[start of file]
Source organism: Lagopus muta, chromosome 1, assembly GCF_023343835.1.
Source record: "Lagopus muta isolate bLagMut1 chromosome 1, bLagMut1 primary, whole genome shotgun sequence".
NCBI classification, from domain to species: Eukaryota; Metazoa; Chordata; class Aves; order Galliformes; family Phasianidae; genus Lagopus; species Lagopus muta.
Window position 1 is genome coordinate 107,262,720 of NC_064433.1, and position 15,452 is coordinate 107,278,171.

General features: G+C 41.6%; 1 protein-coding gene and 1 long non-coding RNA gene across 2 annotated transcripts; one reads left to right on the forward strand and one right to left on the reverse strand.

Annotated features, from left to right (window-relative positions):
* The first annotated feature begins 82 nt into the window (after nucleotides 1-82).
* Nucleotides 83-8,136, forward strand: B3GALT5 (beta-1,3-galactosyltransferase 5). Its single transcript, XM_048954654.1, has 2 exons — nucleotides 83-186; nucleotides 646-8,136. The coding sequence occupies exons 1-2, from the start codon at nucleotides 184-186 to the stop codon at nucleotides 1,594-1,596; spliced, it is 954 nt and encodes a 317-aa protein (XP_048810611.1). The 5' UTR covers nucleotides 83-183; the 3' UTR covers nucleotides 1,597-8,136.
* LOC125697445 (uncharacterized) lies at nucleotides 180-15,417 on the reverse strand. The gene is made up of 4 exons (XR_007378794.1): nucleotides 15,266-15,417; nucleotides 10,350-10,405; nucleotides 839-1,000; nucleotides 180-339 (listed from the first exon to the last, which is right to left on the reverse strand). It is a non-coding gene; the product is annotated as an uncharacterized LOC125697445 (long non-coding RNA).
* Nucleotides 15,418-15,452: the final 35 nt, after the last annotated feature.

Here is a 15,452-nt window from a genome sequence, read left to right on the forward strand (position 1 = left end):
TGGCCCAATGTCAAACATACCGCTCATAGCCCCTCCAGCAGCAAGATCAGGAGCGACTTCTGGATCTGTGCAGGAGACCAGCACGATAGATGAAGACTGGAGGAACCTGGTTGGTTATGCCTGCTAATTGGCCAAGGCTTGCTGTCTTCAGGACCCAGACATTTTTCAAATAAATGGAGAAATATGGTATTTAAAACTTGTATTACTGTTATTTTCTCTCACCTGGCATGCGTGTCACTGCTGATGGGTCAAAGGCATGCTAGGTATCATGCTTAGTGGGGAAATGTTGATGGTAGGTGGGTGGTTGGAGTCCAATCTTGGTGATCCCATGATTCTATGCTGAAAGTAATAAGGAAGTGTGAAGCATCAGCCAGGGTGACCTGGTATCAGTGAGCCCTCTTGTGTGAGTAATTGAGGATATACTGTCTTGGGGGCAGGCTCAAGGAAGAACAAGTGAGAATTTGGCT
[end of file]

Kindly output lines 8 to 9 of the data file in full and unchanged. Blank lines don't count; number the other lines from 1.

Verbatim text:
* Nucleotides 83-8,136, forward strand: B3GALT5 (beta-1,3-galactosyltransferase 5). Its single transcript, XM_048954654.1, has 2 exons — nucleotides 83-186; nucleotides 646-8,136. The coding sequence occupies exons 1-2, from the start codon at nucleotides 184-186 to the stop codon at nucleotides 1,594-1,596; spliced, it is 954 nt and encodes a 317-aa protein (XP_048810611.1). The 5' UTR covers nucleotides 83-183; the 3' UTR covers nucleotides 1,597-8,136.
* LOC125697445 (uncharacterized) lies at nucleotides 180-15,417 on the reverse strand. The gene is made up of 4 exons (XR_007378794.1): nucleotides 15,266-15,417; nucleotides 10,350-10,405; nucleotides 839-1,000; nucleotides 180-339 (listed from the first exon to the last, which is right to left on the reverse strand). It is a non-coding gene; the product is annotated as an uncharacterized LOC125697445 (long non-coding RNA).